Thank you for sharing your story. I too am a bald, overweight, middle aged man. I started to experience twitching in my right pinky finger. Interestingly enough, my father was diagnosed with Parkinson's when he was 51 and I am 52. I have not been diagnosed yet. But I have a appointment at the end of the month. So I am hoping that this is something minor!

Marshall, Nov 16, 2013


I was very interested in your story as well. I have been experiencing a lot of uncontrollable twitching in my middle and ring finger for about a month. My father had very severe Parkinson's, and although I don't think it is really considered hereditary, I wonder if it predisposes me to be more susceptible to whatever triggers the Parkinson's. I am going to schedule an appointment with my doctor as soon as possible to hopefully get to the bottom of what is going on. I am 58, and my dad was also in his late 50's when he was diagnosed. I'm praying that this isn't what is going on!

Dorothy, Jun 5, 2014


I am 43 and have had many symptoms over the last 7 years. I have been to at least 15 different doctors. And every test I have is normal. The one constant symptom over the last 7 years has been jaw discomfort. I have seen 3 jaw doctors who tell me my jaw is fine and it is Neurological. And that I am having tremors in my jaw. I also have some tremors in my hands. When I look at the symptoms of PD I have probably 90% of them. I'm wondering has anyone had the jaw tremors, because for all these years no one has understood the feeling I was trying to explain. When my jaw is not tremoring (which is not often) it is like a magnetic force clamping my jaw shut. The pressure is unbelievable. Like my jaw is just froze.

Gina , Jul 30, 2014


Gina. I have scoured the internet and this is the first time I have read the words that exactly describe my Jaw symptoms. I feel a pulsating magnetic pull that never goes away. I have another appointment with my Neurologist next week.

Dawn Hill, Jan 8, 2015

Am 36, about three years ago my right index would twitch every now and then, I wouldn't think about, lately its more often, and been so tired noticed a low underlying twitch or random rhythm throughout right side of body its weird- not all the time, but never realized moving slower until read your post as my coworkers whom have been with me a while; I've been there 15 years on the job -noticed am moving slower call me 'oldman' my premature gray (maybe its a thyroid problem as I have all white/gray hair? Started graying at 16 I dunno) am frustrated, angry;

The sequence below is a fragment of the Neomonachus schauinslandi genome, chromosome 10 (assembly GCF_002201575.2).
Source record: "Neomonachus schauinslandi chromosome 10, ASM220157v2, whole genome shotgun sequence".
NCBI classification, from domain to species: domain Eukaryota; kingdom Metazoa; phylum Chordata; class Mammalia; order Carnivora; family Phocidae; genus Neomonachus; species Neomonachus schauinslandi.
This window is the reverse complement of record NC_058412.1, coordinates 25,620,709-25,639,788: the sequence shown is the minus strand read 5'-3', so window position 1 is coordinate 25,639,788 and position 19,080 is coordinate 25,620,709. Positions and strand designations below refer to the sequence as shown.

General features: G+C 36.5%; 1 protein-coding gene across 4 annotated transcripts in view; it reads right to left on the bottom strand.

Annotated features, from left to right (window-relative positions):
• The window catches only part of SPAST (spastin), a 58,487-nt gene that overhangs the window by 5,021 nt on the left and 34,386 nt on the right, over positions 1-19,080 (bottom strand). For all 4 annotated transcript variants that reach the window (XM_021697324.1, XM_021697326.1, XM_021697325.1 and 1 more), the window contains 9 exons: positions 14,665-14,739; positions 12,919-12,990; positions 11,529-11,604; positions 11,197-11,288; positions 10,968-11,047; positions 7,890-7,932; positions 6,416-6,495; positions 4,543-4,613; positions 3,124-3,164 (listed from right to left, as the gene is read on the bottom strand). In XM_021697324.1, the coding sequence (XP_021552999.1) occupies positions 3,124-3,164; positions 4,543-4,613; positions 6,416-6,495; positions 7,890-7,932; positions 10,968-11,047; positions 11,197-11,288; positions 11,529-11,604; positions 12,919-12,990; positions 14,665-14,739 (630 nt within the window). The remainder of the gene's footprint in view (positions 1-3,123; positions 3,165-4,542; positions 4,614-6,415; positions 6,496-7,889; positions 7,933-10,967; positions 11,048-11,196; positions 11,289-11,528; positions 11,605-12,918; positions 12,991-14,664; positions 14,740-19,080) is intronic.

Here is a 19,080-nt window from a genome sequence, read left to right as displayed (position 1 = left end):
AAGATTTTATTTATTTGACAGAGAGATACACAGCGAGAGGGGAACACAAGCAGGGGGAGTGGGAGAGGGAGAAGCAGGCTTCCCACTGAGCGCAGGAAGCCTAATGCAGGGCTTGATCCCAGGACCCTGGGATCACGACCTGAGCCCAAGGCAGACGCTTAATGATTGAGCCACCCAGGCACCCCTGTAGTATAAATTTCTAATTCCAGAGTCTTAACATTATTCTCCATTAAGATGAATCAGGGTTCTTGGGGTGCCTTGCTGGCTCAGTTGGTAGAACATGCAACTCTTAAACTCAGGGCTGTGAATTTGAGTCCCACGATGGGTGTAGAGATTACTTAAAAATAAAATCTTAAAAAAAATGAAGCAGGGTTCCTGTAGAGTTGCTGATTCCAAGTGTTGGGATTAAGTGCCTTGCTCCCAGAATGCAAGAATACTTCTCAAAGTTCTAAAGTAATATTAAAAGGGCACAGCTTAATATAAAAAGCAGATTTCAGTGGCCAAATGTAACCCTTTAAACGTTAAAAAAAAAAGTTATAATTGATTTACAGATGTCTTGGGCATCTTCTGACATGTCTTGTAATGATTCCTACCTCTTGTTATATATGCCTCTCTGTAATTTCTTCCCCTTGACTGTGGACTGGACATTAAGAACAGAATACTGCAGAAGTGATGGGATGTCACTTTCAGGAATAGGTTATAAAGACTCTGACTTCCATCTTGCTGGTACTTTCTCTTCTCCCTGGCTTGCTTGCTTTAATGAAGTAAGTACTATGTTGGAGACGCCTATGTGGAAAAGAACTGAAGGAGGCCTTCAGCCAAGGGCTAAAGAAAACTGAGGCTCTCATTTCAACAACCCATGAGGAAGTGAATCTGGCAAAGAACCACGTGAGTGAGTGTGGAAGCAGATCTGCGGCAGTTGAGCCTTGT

scared; looking online now as at work yesterday had a cup of coffee in my hand and it and plop crash broke on ground... Don't like what I see compared to my symptoms, but we can only move forward. Looks like I am going to have to talk to my doctor.

Paul, Aug 1, 2014


I am 36 and I have been noticing tremors in my index and middle fingers and wrist of my right hand. I don't have thyroid issues or take any medications. I also have premature ventricular contractions and missed heartbeats as of late. I am extremely concerned. I have been tired a lot lately too. I am not sure of the moving slowly symptom but I do know that I have issues with balance as well.. What do you think?

Amanda, Nov 16, 2014

Hello Paul,
Going to your doctor with questions or concerns is very helpful to your physician. It will also allow you to leave you appointment knowing that you asked what you needed to. If you and your doctor suspect Parkinson's, ask to be refereed to a movement disorder specialist if your doctor already hasn't brought it up. Movement disorder specialists see PD on a more regular basis than neurologists do. I hope this information helps.

APDA, Sep 3, 2014


Great story thanks for sharing. Im soon to be 29 yrs old.
I have in the past couple years have had twiching in my right
And left arm. I have just in the past few days noticed my right
Thumb, index and middle finger twiching. I have these periods.
Where I have extreme fatigue and feel weak. My legs alsobi
(My calves) going to down to my feet become numb. Numb as if
I cant feel them, they become very heavy feeling, it last at least five
Mins. It happens quite frequent. And have noticed in the past few months.
I haved noticed on the top right of my foot going down from the. Top to my. Big toe and second to big toe electric pins and needles. Havent been to dr
Thinking of making an apt. Any help greatly apprecited.
Thanks in advanced, Jen

Jen , Jan 11, 2015


Participate in the discussion and share your insights

In reply to: